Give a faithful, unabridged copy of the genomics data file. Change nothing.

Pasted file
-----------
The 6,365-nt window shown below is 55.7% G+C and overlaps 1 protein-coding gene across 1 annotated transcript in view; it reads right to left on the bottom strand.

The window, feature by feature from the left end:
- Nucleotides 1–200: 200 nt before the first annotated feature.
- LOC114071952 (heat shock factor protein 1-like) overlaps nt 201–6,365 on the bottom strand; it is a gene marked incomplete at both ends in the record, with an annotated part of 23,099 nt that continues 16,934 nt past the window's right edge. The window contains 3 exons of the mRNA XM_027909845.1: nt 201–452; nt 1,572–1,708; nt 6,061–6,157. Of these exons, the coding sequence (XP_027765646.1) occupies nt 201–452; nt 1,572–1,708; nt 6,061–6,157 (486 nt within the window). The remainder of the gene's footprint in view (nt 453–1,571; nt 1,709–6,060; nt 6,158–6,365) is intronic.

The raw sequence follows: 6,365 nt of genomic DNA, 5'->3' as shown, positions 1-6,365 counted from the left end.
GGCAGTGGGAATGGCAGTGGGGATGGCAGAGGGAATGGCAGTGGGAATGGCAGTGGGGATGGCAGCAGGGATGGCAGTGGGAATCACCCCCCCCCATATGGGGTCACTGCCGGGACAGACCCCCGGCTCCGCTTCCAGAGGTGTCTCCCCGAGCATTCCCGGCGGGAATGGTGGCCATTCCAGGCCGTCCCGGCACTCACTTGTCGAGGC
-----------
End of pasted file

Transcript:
The 6,365-nt window shown below is 55.7% G+C and overlaps 1 protein-coding gene across 1 annotated transcript in view; it reads right to left on the bottom strand.

The window, feature by feature from the left end:
- Nucleotides 1–200: 200 nt before the first annotated feature.
- LOC114071952 (heat shock factor protein 1-like) overlaps nt 201–6,365 on the bottom strand; it is a gene marked incomplete at both ends in the record, with an annotated part of 23,099 nt that continues 16,934 nt past the window's right edge. The window contains 3 exons of the mRNA XM_027909845.1: nt 201–452; nt 1,572–1,708; nt 6,061–6,157. Of these exons, the coding sequence (XP_027765646.1) occupies nt 201–452; nt 1,572–1,708; nt 6,061–6,157 (486 nt within the window). The remainder of the gene's footprint in view (nt 453–1,571; nt 1,709–6,060; nt 6,158–6,365) is intronic.

The raw sequence follows: 6,365 nt of genomic DNA, 5'->3' as shown, positions 1-6,365 counted from the left end.
GGCAGTGGGAATGGCAGTGGGGATGGCAGAGGGAATGGCAGTGGGAATGGCAGTGGGGATGGCAGCAGGGATGGCAGTGGGAATCACCCCCCCCCATATGGGGTCACTGCCGGGACAGACCCCCGGCTCCGCTTCCAGAGGTGTCTCCCCGAGCATTCCCGGCGGGAATGGTGGCCATTCCAGGCCGTCCCGGCACTCACTTGTCGAGGC